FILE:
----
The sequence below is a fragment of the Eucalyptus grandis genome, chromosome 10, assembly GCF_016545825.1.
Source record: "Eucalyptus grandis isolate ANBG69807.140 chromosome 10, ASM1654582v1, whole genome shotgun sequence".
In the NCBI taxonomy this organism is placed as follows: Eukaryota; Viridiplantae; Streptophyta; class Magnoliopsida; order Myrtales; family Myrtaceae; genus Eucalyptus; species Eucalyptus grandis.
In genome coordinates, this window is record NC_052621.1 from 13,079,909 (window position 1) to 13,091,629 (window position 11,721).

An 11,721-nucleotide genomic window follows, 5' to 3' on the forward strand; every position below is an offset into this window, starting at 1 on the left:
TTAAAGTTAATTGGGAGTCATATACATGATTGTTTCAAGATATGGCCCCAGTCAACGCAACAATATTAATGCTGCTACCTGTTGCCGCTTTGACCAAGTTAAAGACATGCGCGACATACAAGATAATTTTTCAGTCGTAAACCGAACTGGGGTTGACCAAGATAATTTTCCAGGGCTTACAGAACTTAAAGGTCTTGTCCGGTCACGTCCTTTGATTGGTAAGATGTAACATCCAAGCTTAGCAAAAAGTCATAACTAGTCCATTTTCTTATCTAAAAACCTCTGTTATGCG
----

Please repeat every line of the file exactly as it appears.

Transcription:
The sequence below is a fragment of the Eucalyptus grandis genome, chromosome 10, assembly GCF_016545825.1.
Source record: "Eucalyptus grandis isolate ANBG69807.140 chromosome 10, ASM1654582v1, whole genome shotgun sequence".
In the NCBI taxonomy this organism is placed as follows: Eukaryota; Viridiplantae; Streptophyta; class Magnoliopsida; order Myrtales; family Myrtaceae; genus Eucalyptus; species Eucalyptus grandis.
In genome coordinates, this window is record NC_052621.1 from 13,079,909 (window position 1) to 13,091,629 (window position 11,721).

An 11,721-nucleotide genomic window follows, 5' to 3' on the forward strand; every position below is an offset into this window, starting at 1 on the left:
TTAAAGTTAATTGGGAGTCATATACATGATTGTTTCAAGATATGGCCCCAGTCAACGCAACAATATTAATGCTGCTACCTGTTGCCGCTTTGACCAAGTTAAAGACATGCGCGACATACAAGATAATTTTTCAGTCGTAAACCGAACTGGGGTTGACCAAGATAATTTTCCAGGGCTTACAGAACTTAAAGGTCTTGTCCGGTCACGTCCTTTGATTGGTAAGATGTAACATCCAAGCTTAGCAAAAAGTCATAACTAGTCCATTTTCTTATCTAAAAACCTCTGTTATGCG